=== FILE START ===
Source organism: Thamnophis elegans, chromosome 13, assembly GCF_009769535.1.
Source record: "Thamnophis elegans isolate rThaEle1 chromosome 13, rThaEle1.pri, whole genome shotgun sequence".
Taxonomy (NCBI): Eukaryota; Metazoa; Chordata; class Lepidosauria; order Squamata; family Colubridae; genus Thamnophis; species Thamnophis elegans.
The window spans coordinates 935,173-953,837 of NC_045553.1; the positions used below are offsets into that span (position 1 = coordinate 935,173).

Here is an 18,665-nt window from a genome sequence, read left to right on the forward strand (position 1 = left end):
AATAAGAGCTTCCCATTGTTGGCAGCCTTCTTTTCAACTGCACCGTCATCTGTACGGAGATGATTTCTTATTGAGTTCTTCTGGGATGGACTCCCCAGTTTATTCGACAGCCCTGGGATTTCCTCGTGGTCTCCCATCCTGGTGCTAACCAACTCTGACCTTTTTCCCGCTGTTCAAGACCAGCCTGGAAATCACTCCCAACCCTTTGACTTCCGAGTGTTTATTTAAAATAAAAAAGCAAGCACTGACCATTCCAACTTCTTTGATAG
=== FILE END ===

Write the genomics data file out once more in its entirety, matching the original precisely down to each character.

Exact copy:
Source organism: Thamnophis elegans, chromosome 13, assembly GCF_009769535.1.
Source record: "Thamnophis elegans isolate rThaEle1 chromosome 13, rThaEle1.pri, whole genome shotgun sequence".
Taxonomy (NCBI): Eukaryota; Metazoa; Chordata; class Lepidosauria; order Squamata; family Colubridae; genus Thamnophis; species Thamnophis elegans.
The window spans coordinates 935,173-953,837 of NC_045553.1; the positions used below are offsets into that span (position 1 = coordinate 935,173).

Here is an 18,665-nt window from a genome sequence, read left to right on the forward strand (position 1 = left end):
AATAAGAGCTTCCCATTGTTGGCAGCCTTCTTTTCAACTGCACCGTCATCTGTACGGAGATGATTTCTTATTGAGTTCTTCTGGGATGGACTCCCCAGTTTATTCGACAGCCCTGGGATTTCCTCGTGGTCTCCCATCCTGGTGCTAACCAACTCTGACCTTTTTCCCGCTGTTCAAGACCAGCCTGGAAATCACTCCCAACCCTTTGACTTCCGAGTGTTTATTTAAAATAAAAAAGCAAGCACTGACCATTCCAACTTCTTTGATAG